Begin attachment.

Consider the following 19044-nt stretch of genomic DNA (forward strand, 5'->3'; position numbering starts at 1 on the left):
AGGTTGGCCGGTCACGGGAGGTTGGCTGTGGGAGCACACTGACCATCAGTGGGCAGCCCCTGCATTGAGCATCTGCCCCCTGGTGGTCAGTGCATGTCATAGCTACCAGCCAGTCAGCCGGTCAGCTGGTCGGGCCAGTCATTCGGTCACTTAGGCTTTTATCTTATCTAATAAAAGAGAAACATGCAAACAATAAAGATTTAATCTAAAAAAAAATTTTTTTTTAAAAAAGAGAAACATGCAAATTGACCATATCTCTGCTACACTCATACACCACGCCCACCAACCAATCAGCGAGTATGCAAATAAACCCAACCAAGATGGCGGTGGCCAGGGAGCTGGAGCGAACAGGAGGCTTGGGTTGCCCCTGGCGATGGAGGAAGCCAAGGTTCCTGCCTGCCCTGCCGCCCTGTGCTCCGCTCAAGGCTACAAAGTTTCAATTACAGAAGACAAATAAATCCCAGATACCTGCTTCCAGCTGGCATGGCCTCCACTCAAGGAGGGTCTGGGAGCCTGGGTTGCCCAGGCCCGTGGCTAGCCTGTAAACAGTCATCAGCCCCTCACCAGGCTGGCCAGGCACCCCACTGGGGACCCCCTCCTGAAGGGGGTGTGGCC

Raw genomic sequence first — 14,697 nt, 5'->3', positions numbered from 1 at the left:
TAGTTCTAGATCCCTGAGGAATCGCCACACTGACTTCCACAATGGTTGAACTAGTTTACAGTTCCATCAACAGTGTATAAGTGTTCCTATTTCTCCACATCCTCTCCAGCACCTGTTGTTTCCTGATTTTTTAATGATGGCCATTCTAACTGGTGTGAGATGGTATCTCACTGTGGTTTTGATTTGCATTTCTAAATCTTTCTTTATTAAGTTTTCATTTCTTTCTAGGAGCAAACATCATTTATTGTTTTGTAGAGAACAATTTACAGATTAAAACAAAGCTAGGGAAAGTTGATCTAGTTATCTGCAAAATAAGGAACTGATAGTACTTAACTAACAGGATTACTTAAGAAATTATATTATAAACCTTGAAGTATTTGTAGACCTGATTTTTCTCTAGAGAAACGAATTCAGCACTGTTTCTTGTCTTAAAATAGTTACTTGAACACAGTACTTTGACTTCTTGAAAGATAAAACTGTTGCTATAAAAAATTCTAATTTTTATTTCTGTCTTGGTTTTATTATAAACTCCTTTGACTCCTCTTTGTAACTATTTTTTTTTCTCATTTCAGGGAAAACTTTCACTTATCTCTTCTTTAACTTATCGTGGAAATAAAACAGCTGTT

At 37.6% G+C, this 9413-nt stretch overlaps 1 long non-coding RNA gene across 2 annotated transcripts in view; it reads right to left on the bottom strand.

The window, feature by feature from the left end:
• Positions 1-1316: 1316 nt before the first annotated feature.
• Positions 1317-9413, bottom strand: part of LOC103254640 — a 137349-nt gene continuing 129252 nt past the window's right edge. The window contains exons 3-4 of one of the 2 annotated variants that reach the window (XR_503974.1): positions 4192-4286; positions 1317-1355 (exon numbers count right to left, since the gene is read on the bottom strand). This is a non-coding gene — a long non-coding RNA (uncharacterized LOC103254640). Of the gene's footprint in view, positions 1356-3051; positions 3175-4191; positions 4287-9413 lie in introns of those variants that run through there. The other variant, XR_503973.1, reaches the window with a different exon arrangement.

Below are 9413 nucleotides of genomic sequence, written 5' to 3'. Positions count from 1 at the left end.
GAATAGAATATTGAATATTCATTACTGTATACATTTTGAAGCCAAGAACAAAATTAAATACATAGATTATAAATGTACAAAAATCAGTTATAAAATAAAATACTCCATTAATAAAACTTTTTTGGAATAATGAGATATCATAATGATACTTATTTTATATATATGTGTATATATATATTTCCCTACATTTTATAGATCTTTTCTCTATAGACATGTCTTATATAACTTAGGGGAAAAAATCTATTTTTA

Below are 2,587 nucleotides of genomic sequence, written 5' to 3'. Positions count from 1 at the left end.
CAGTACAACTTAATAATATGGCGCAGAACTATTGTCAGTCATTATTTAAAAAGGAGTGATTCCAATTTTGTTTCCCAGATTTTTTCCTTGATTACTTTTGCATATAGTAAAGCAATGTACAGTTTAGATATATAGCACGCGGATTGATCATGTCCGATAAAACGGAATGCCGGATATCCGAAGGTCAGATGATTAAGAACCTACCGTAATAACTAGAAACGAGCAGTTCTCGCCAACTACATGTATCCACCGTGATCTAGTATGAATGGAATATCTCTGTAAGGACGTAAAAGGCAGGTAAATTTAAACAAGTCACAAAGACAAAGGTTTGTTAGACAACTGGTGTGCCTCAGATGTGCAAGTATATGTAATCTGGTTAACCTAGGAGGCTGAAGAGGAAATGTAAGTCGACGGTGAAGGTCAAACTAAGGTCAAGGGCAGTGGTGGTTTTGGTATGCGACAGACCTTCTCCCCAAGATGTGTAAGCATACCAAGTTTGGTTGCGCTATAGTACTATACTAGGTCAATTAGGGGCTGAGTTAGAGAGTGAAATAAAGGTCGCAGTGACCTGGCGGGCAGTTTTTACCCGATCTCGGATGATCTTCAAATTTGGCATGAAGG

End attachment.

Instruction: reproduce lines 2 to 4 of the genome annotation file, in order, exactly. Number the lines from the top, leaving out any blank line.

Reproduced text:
AGGTTGGCCGGTCACGGGAGGTTGGCTGTGGGAGCACACTGACCATCAGTGGGCAGCCCCTGCATTGAGCATCTGCCCCCTGGTGGTCAGTGCATGTCATAGCTACCAGCCAGTCAGCCGGTCAGCTGGTCGGGCCAGTCATTCGGTCACTTAGGCTTTTATCTTATCTAATAAAAGAGAAACATGCAAACAATAAAGATTTAATCTAAAAAAAAATTTTTTTTTAAAAAAGAGAAACATGCAAATTGACCATATCTCTGCTACACTCATACACCACGCCCACCAACCAATCAGCGAGTATGCAAATAAACCCAACCAAGATGGCGGTGGCCAGGGAGCTGGAGCGAACAGGAGGCTTGGGTTGCCCCTGGCGATGGAGGAAGCCAAGGTTCCTGCCTGCCCTGCCGCCCTGTGCTCCGCTCAAGGCTACAAAGTTTCAATTACAGAAGACAAATAAATCCCAGATACCTGCTTCCAGCTGGCATGGCCTCCACTCAAGGAGGGTCTGGGAGCCTGGGTTGCCCAGGCCCGTGGCTAGCCTGTAAACAGTCATCAGCCCCTCACCAGGCTGGCCAGGCACCCCACTGGGGACCCCCTCCTGAAGGGGGTGTGGCC

Raw genomic sequence first — 14,697 nt, 5'->3', positions numbered from 1 at the left:
TAGTTCTAGATCCCTGAGGAATCGCCACACTGACTTCCACAATGGTTGAACTAGTTTACAGTTCCATCAACAGTGTATAAGTGTTCCTATTTCTCCACATCCTCTCCAGCACCTGTTGTTTCCTGATTTTTTAATGATGGCCATTCTAACTGGTGTGAGATGGTATCTCACTGTGGTTTTGATTTGCATTTCTAAATCTTTCTTTATTAAGTTTTCATTTCTTTCTAGGAGCAAACATCATTTATTGTTTTGTAGAGAACAATTTACAGATTAAAACAAAGCTAGGGAAAGTTGATCTAGTTATCTGCAAAATAAGGAACTGATAGTACTTAACTAACAGGATTACTTAAGAAATTATATTATAAACCTTGAAGTATTTGTAGACCTGATTTTTCTCTAGAGAAACGAATTCAGCACTGTTTCTTGTCTTAAAATAGTTACTTGAACACAGTACTTTGACTTCTTGAAAGATAAAACTGTTGCTATAAAAAATTCTAATTTTTATTTCTGTCTTGGTTTTATTATAAACTCCTTTGACTCCTCTTTGTAACTATTTTTTTTTCTCATTTCAGGGAAAACTTTCACTTATCTCTTCTTTAACTTATCGTGGAAATAAAACAGCTGTT